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Tom Duggan, war correspondent in Syria, dies in UK

Steven Sahiounie, journalist and political correspondent

Tom Duggan, British war correspondent, videographer and journalist has died near Newcastle, England today suddenly while recuperating from leg surgery. His leg was originally injured while on the job, embedded with the Syrian Arab Army fighting terrorists in Jobar.  Though he received medical treatment in Damascus, the leg injury persisted and caused him to return home to the UK for special surgery.

Born on January 10, 1954, he never forgot his roots in Sunderland, England.  His past service with the UK armed forces left him with an understanding of dangerous situations.  He married a Syrian woman of the ancient Bab Touma neighborhood and moved there in 2012.  Despite the war, which saw hundreds of missiles landing in Bab Touma, shot off by the terrorists in adjacent Jobar, Tom and his wife steadfastly remained, and Tom used his camera, video camera and the written word to bear witness to the Syrian war.

After taking up residence in Damascus, he witnessed that the UK and western media were lying.  They were portraying the terrorists as freedom fighters, while demonizing the Syrian government.  Tom soon became aware of others like him who were westerners but willing to share the true story of what the US-NATO war machine was doing in Syria.  

On October 27, 2017 Tom Duggan briefed politicians and journalists in Damascus in a meeting arranged by Dr. Declan Hayes, who is an activist from Dublin, Ireland.  On hand was Clare Daly, and Mick Wallace, both Members of the European Parliament, with Caelainn Hogan, journalist with the New York Times and National Geographic, and Sally Hayden, journalist with The Irish Times, and other international attendees.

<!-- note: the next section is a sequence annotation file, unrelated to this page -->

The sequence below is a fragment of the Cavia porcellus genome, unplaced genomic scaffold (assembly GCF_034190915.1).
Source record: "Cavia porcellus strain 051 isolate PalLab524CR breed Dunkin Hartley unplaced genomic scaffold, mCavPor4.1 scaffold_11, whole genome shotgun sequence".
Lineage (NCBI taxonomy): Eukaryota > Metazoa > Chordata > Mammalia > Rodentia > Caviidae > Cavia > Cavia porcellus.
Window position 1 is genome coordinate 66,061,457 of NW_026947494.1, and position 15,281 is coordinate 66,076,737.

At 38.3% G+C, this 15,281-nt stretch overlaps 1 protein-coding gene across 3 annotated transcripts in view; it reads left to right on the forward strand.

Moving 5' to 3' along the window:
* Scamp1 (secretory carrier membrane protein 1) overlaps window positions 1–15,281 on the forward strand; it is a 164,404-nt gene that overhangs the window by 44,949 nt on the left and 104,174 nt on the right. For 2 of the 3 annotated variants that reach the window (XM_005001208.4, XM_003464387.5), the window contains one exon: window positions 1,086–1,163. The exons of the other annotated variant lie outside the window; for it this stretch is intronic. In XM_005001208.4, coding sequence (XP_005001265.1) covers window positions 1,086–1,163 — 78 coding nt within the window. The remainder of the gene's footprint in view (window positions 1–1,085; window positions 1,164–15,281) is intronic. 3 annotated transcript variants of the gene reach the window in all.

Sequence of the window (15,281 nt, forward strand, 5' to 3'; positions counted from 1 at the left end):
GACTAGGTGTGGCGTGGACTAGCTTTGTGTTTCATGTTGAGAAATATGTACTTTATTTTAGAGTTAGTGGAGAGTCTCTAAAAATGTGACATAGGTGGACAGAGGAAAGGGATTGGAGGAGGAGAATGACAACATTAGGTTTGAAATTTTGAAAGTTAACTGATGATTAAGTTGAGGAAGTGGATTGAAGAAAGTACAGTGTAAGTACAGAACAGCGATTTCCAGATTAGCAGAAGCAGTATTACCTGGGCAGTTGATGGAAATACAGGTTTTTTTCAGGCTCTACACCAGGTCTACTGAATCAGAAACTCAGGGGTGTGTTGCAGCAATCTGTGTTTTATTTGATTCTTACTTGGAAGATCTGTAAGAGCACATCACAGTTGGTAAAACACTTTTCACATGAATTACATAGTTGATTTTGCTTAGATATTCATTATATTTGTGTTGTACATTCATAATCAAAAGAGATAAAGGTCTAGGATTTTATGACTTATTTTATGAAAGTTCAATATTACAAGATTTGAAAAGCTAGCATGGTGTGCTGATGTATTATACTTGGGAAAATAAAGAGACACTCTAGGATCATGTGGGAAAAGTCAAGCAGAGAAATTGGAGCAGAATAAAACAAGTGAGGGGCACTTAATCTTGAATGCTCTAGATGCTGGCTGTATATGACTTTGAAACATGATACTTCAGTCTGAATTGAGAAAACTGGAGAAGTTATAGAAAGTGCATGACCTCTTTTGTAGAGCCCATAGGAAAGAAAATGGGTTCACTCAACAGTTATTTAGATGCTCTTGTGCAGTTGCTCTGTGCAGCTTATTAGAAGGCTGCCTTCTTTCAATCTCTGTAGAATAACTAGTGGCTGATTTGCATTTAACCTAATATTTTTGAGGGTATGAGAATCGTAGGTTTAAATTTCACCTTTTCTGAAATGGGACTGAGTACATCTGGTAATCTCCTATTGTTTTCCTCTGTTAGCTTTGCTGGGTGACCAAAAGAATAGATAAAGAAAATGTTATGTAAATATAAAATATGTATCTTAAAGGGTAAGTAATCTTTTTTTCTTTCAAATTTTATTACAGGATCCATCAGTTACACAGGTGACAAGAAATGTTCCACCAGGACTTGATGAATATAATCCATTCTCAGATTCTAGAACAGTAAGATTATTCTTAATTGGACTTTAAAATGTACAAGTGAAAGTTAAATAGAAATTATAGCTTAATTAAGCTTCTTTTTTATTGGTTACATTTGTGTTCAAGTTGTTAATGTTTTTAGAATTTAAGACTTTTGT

Duggan became associated with Anglican Priest Andrew Ashdown, and the UK humanitarian NGO HART-UK. Org.  Ashdown and Baroness Caroline Cox have likewise visited Syria and shown a light on the suffering caused by US-EU sanctions and the support of terrorist fighters.  

Aleppo, Daraa, Douma and Palmyra: Duggan was present at each liberation, and he saw the famous Hollywood cinematographers troupe, ‘White Helmets’, were embedded with Al Qaeda and Al Nusra Front. 

He interviewed Syrian women who had been sexually abused by the western supported terrorists, and visited villages which were ethnically cleansed of Christians and other minorities.  He served as the on-the-scene reporter in Damascus under air attacks by Israel, which became so frequent as to be almost routine. 

Duggan interviewed an American woman who lives in Latakia, Syria and has become an expert on the 2013 massacre at the village of Ballouta, and the 2014 attack on Kessab, the Christian village.  In both cases, it was the US-UK supported terrorists who carried out the war crimes.  A British journalist interviewing an American about actual events in Syria.  Two foreigners shouldering their share of the burden of what their respective governments have done to the Syrian people.  

Duggan died from complications from collateral damage, as thousands of Syrians have before him.  While the major western media journalists, like Sally Hayden and Caelainn Hogan, insisted on writing the stories about their visit to Syria along the lines of what their biased editors demanded, it was lesser known journalists like Tom Duggan who insisted on writing the truth, even if it was exposing their own homelands as being run by corrupt governments who funded and supported terrorists following the political ideology of Radical Islam in order to effect ‘regime change’ in Syria.

Steven Sahiounie is a two-time award winning journalist

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